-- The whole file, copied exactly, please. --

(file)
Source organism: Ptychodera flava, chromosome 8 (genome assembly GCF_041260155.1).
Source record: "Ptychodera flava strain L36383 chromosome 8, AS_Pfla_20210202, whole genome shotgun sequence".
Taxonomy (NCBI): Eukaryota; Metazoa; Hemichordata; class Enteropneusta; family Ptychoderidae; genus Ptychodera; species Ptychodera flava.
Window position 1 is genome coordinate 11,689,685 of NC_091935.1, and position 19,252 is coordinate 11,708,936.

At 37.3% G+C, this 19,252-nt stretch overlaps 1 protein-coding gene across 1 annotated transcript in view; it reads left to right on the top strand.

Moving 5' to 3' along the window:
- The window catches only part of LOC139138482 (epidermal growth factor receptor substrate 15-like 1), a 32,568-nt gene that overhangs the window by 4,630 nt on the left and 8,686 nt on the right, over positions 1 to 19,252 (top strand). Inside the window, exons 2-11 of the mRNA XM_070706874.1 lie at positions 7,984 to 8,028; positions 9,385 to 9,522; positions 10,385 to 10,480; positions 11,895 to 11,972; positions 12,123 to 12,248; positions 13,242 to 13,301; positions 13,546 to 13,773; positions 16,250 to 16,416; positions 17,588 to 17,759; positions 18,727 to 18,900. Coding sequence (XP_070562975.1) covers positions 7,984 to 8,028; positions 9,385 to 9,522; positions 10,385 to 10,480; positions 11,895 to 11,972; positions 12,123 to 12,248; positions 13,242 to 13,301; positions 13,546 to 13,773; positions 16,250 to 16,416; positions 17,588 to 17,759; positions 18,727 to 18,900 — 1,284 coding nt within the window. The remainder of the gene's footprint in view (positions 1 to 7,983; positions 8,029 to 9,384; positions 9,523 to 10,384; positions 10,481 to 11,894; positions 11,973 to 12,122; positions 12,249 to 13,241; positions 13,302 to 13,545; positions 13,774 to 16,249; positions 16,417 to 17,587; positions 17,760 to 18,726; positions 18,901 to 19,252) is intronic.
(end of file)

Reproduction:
Source organism: Ptychodera flava, chromosome 8 (genome assembly GCF_041260155.1).
Source record: "Ptychodera flava strain L36383 chromosome 8, AS_Pfla_20210202, whole genome shotgun sequence".
Taxonomy (NCBI): Eukaryota; Metazoa; Hemichordata; class Enteropneusta; family Ptychoderidae; genus Ptychodera; species Ptychodera flava.
Window position 1 is genome coordinate 11,689,685 of NC_091935.1, and position 19,252 is coordinate 11,708,936.

At 37.3% G+C, this 19,252-nt stretch overlaps 1 protein-coding gene across 1 annotated transcript in view; it reads left to right on the top strand.

Moving 5' to 3' along the window:
- The window catches only part of LOC139138482 (epidermal growth factor receptor substrate 15-like 1), a 32,568-nt gene that overhangs the window by 4,630 nt on the left and 8,686 nt on the right, over positions 1 to 19,252 (top strand). Inside the window, exons 2-11 of the mRNA XM_070706874.1 lie at positions 7,984 to 8,028; positions 9,385 to 9,522; positions 10,385 to 10,480; positions 11,895 to 11,972; positions 12,123 to 12,248; positions 13,242 to 13,301; positions 13,546 to 13,773; positions 16,250 to 16,416; positions 17,588 to 17,759; positions 18,727 to 18,900. Coding sequence (XP_070562975.1) covers positions 7,984 to 8,028; positions 9,385 to 9,522; positions 10,385 to 10,480; positions 11,895 to 11,972; positions 12,123 to 12,248; positions 13,242 to 13,301; positions 13,546 to 13,773; positions 16,250 to 16,416; positions 17,588 to 17,759; positions 18,727 to 18,900 — 1,284 coding nt within the window. The remainder of the gene's footprint in view (positions 1 to 7,983; positions 8,029 to 9,384; positions 9,523 to 10,384; positions 10,481 to 11,894; positions 11,973 to 12,122; positions 12,249 to 13,241; positions 13,302 to 13,545; positions 13,774 to 16,249; positions 16,417 to 17,587; positions 17,760 to 18,726; positions 18,901 to 19,252) is intronic.